1. E-waste recycling - Dell is the first major computer manufacturer to ban the export of non-working electronics to developing countries as part of its global policy on responsible electronics disposal. Dell defines e-waste to include all non-working parts and devices regardless of composition, exceeding the requirements of the Basel Convention.1 Reconnect, a partnership with Goodwill and Dell lets households recycle unwanted computer equipment for free at Goodwill stores across the U.S.2
1. "Dell is committed to becoming the “greenest” technology company on the planet. For more than a decade, we have built environmental considerations into every stage of the product life cycle..." Dell is taking steps towards eliminating environmentally sensitive substances from products, minimizing the environmental impacts of manufacturing operations, designing energy-efficient products, and improving shipping procedures to reduce climate impact1.
2. CSR report highlights environmental initiatives and goals as well as general corporate citizenship and workplace ethics2.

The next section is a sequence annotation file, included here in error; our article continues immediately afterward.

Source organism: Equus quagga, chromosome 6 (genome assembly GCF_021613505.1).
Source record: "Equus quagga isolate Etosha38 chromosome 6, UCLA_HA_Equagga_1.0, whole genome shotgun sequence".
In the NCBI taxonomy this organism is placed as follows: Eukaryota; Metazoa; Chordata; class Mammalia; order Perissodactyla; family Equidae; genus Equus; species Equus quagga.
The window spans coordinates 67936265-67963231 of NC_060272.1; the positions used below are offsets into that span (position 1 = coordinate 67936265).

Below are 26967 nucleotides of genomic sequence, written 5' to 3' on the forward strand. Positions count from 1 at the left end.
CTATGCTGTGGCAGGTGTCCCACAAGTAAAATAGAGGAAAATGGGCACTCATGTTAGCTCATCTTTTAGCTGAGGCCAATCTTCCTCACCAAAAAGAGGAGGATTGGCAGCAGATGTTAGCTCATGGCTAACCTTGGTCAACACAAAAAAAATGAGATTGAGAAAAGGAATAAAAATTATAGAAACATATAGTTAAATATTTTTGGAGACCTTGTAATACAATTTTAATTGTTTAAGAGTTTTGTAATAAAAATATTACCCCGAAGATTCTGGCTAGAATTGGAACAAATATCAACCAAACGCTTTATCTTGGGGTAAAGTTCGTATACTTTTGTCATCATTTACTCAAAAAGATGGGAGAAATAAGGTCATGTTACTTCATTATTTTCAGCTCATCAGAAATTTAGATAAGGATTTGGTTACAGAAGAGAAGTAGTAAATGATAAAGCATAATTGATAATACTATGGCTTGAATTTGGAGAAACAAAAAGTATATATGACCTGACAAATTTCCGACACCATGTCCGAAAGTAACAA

3. At the top of Newsweek's greenest companies list, 2010.3
1. Quality concern - Summer 2010, about 12 million computers from summer 2003 - summer 2005 were at risk of failing from faulty components; e.g., bad capacitors. Accused of deliberately blaming customers and deception.1
2. SouceWatch reports that Dell engages in business with several Chinese factories that maintain inhumane working conditions and abusive labor practices2.
3. September 2009, New York State Supreme Court ruled that Dell engaged in fraud. Claims brought against Dell in this case included fraud, false advertising, deceptive business practices, and abusive debt collection practices. Dell agreed to settle charges, paying $4 million in restitution, penalties and costs3.
4. Gender discrimination - October 2008, discrimination class action lawsuit claims that Dell layoffs unfairly targeted women and workers over age 40, and that the company discriminates against women in pay and promotions4.